It seems unheard of, the fact that the Fort St. John Senior Flyers won’t be icing a team for the 2019-20 NPHL season. The news came sudden and fast on a Monday, October 7, causing disappointment, sadness, and uncertainty.
Except it’s not unheard of; the Flyers folded just prior to the playoffs during the 1996-97 SPHL season, and didn’t return until the 2004-05 season, this time in the NPHL. The captain of that Flyers team was Andrew Leriger, who stepped down as the team’s coach following the 2018-19 season. Leriger, who was captain of the team when it had to drop out of the league due to a lack of player availability, was also the coach of the team right before it would drop out of a league 22 years later for the same reason, and is the perfect analogy to sum up senior hockey.
On one hand, there are those who say that senior hockey is a dying brand, and that it will only get worse. On the other hand, this isn’t a new phenomenon. The Flyers themselves folded before coming back for the longest uninterrupted period for one team in the current iteration of the league. Every team currently in the NPHL has had times when it couldn’t ice a team due to lack of player availability or executive commitment.
“We have teams in our league that are on the bubble all the time. The same thing almost happened to the High Prairie Regals this year too. Small town Alberta and B.C. aren’t the places to be anymore,” said NPHL President Jack McAvoy, who just celebrated his 40th anniversary in the role.
While those with the Flyers will miss just one year and are hopeful the team will return next season, McAvoy isn’t so sure.
“I think they’ll have a hard time coming back, but I hope I’m wrong. Paul (van Nostrand) and Lee (Hartman) work really hard and are good people to work with, but if they ever quit, I think the team will go along with them,” McAvoy said.
Disappointing for all involved
While Van Nostrand is far from losing hope in the future of the team, the loss of the season was incredibly disappointing to the Flyers president, who, along with GM Hartman, put all they have into the team each year.
“We didn’t have any idea that this was going to be the case. The year-end wind-up was good, didn’t hear any rumblings, but maybe we should have had our ears to the ground a little bit more. It’s very unfortunate,” said van Nostrand. “A lot of people and fans have put a lot of time into this team and I feel really bad for them that it came to this.”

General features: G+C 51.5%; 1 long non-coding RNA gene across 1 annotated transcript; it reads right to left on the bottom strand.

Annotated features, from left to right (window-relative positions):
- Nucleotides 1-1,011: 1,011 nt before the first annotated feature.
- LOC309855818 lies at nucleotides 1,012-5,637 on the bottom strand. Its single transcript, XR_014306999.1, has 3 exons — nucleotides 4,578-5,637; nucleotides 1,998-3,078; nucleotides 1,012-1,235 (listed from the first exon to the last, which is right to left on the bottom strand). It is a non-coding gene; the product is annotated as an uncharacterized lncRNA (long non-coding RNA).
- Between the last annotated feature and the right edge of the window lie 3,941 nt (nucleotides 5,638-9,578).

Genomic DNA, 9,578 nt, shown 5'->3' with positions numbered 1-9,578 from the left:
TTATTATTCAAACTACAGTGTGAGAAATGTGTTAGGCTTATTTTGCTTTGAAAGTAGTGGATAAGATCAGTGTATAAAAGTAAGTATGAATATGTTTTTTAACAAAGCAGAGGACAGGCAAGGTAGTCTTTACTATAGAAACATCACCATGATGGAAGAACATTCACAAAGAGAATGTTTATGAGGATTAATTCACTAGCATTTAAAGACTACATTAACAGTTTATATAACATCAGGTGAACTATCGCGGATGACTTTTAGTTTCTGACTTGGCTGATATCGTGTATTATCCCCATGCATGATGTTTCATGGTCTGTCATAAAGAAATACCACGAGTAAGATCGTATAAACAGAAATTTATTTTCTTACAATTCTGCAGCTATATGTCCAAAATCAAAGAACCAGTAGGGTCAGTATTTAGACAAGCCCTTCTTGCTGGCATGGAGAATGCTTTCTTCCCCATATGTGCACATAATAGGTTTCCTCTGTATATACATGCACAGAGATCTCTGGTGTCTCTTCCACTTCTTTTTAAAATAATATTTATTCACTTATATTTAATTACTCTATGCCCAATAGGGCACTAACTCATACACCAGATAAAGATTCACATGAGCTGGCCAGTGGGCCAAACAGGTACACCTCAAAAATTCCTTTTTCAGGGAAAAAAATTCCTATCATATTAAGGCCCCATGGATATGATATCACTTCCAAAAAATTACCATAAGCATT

However, van Nostrand was quick to point out he doesn’t blame anyone for this happening.
“I don’t fault anyone for this or blame anyone who was unable to commit to the team for a handful of very legit reasons,” he said.
When asked what those reasons were, van Nostrand said some players were moving, some couldn’t commit until November, while others just became new dads. That’s not to mention the struggles of working a day job while going on the road to play hockey and sometimes not returning home until 3 a.m. on a Thursday night. Van Nostrand himself had to miss a couple seasons for similar reasons when he palyed for the team back in the 1970s.
Still hope for the Flyers
Still, just because the team couldn’t ice a full roster this year doesn’t mean it didn’t have any players.
There were six new players who attended the three tryouts, while a core group of players including Adam Horst, Jeff Shipton, Travis McLean, Joey Massingham, Reid Campbell, and Ty Gullickson were all committed. Horst and Shipton have been with the team for more than 10 years.
Some of those players are likely to play for the Dawson Creek Senior Canucks this year instead, or at least attend camp. Canucks General Manager Lincoln Carrier said he’s spoken with a couple former Flyers players about attending camp, but it remains to be seen which ones will be on the team once the 2019-20 NPHL season starts on November 2.
The Canucks side of things provides both cause for optimism and frustration. The Canucks, after missing a number of seasons returned for the 2013-14 season and have been the most-consistent team over the last two seasons, and are expected to be even better this year.
In fact, while the Flyers struggled to get 14 players out to camp, the Canucks had as many as 46 at one ice time this year.
“We were in a similar spot as the Flyers, and had to work really hard to bring the team back. We weren’t very good for a while, but now we’re in a place where guys want to play for us and be a part of this. Senior hockey tends to go in cycles,” Carrier said.
Just as important as needing players who want to play senior hockey is having a community and fan base that is passionate about the team. That’s one thing Fort St. John has, with room to spare, and one of the reasons for optimism about the future.
“Fort St. John loves the Flyers and I love the Flyers. This team means a lot to this town,” van Nostrand said.
Former Flyers player and current Fort St. John Huskies Head Coach Todd Alexander feels the same way.
“The Flyers have always been a strong community team that’s supported the community and has young and good fans.”
Alexander was saddened about the recent development.
“I played for the team, my grandpa, my uncle, my dad, and my brother all played for the Flyers. Maybe one day my son will play for this team, you never know. So when I look at it that way, it’s kind of sad for me because you have that many generations of hockey players going through our family,” Alexander said.
“Hopefully, going forward, the future generations, once they’ve gone off to play junior hockey or even pro hockey if they’re lucky, will have a place like the Flyers to come back to again and play competitively like I did.”
Email sports reporter Dillon Giancola at email@example.com.